Is Easter a Pagan Holiday?
Origins of Easter
The word “Easter” is found only once in Scripture and has a different meaning than the generally accepted meaning of the word “Easter.”
And when he had apprehended him, he put him in prison, and delivered him to four quaternions of soldiers to keep him; intending after Easter to bring him forth to the people. Acts 12:4
In this passage, the King James translators mistranslated the Greek word pascha, which denotes the Passover. Thus, in Acts 12:4 the phrase after Easter should read “after the Passover” signifying the whole festival of Unleavened Bread. Peter was incarcerated throughout the entire festival with the intent of Herod (Agrippa) to bring him out for public trial after the Passover period had ended. (LIBERTY BIBLE COMMENTARY, Vol. II, p. 292).
The term “Easter” is not of Christian origin. In fact, it is another form of the word “Astarte,” one of the titles of the Chaldean goddess known as the queen of Heaven. The actual festival of Pasch held by Christians in post-apostolic times was a continuation of the Jewish feast of Unleavened Bread — the Passover. This Pasch and the pagan festival of Easter were quite distinct, yet they were introduced into the apostate Western religion as part of the attempt to adapt pagan festivals to Christianity (this was not instituted by Christ). (VINE’S EXPOSITORY DICTIONARY OF THE NEW TESTAMENT WORDS, pp. 344-345).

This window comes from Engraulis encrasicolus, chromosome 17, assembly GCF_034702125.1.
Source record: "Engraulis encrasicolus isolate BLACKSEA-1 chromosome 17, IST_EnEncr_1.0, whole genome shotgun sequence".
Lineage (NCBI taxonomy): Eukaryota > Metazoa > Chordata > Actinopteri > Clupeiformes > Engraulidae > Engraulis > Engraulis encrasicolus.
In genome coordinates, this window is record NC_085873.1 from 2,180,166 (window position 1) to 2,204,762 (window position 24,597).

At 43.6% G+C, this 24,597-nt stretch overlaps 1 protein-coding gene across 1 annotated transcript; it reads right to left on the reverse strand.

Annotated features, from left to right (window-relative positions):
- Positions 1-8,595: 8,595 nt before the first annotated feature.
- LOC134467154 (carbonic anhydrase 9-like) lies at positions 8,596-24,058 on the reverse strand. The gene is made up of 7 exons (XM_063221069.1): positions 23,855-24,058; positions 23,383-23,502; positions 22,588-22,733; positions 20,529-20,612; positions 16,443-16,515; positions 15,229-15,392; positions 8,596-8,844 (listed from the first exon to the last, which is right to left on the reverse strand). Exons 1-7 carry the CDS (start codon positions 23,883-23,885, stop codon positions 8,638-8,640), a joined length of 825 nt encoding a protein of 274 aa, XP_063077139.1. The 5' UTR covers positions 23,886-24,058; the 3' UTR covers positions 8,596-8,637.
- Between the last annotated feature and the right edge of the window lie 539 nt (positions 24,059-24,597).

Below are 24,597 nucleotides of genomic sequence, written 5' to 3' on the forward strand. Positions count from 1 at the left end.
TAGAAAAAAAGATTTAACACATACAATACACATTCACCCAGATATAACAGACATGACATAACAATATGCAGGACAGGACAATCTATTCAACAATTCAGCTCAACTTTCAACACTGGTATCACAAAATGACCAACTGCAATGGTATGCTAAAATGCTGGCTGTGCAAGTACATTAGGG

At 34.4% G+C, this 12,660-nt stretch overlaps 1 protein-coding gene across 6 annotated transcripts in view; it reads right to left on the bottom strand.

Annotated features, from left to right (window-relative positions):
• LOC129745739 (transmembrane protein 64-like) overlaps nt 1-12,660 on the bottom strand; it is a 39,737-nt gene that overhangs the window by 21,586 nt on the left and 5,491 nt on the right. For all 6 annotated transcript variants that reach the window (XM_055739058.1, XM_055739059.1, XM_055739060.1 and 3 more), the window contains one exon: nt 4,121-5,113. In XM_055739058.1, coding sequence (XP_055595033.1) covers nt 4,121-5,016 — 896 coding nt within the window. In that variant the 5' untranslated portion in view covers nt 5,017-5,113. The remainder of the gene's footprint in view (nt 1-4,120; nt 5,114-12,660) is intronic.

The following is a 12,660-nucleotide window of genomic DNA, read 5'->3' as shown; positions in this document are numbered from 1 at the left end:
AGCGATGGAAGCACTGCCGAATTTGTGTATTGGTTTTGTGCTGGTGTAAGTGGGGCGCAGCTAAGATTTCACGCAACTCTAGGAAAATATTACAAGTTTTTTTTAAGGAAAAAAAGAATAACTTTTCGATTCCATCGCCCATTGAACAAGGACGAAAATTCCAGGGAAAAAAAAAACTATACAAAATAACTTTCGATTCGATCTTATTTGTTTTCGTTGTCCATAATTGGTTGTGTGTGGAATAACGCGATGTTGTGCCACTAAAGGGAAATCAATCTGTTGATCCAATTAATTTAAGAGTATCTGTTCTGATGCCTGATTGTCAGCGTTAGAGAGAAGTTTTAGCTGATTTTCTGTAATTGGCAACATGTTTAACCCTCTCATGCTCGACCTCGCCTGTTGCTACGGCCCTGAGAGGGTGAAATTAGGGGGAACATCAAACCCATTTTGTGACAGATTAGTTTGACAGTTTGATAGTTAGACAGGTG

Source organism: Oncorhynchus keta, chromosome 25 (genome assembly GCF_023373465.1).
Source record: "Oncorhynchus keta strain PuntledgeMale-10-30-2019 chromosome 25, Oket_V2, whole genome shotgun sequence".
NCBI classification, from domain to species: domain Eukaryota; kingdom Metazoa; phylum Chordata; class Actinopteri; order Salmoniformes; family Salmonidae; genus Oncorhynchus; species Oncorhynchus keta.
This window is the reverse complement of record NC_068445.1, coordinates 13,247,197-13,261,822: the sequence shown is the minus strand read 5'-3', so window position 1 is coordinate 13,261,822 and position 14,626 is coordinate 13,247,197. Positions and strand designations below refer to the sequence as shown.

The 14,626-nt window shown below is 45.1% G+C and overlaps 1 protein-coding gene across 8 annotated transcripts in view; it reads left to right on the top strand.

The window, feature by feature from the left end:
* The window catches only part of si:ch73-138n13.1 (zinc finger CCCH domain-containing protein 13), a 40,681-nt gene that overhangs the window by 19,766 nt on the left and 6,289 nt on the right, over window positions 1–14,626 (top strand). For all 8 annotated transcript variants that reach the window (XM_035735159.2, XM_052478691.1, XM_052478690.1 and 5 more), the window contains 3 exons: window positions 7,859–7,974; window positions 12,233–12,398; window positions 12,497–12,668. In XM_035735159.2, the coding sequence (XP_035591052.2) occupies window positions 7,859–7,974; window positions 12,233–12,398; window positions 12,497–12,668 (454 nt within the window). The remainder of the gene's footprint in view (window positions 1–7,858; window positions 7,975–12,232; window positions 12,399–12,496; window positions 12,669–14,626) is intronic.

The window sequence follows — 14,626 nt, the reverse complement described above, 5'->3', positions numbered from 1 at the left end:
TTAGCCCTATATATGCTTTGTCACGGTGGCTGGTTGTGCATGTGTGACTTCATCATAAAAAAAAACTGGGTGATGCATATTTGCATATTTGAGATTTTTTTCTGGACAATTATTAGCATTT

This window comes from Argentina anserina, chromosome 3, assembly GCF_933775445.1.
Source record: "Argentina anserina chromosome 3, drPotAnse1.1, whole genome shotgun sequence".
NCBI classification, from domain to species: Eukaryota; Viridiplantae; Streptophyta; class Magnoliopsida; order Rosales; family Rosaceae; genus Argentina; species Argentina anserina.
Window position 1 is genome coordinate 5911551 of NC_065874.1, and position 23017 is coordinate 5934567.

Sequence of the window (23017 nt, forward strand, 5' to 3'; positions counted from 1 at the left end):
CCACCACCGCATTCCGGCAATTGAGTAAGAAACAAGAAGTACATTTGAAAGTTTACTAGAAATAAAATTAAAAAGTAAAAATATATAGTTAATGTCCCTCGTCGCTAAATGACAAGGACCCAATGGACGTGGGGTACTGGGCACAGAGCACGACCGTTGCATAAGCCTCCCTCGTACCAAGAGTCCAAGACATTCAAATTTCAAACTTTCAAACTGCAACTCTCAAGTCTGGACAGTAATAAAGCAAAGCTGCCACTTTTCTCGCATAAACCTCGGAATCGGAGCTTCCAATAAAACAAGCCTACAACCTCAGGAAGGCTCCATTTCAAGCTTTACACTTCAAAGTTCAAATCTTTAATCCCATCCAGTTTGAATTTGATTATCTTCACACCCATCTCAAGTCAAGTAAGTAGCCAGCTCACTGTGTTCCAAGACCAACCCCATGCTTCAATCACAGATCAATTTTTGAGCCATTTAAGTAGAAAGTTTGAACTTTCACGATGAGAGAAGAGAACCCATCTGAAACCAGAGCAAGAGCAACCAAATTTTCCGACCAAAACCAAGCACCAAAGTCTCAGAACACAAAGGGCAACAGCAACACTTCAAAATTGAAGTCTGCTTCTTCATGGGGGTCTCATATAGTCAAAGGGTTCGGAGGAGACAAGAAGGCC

Some historians point to the origin of Easter as being the spring festival in honor of Eastra or Ostara, the Teutonic goddess of light and spring. As early as the eighth century, the name “Easter” was transferred by the Anglo-Saxons to the Christian festival designed to celebrate the resurrection of Christ. (DAVIS DICTIONARY OF THE BIBLE, p. 193).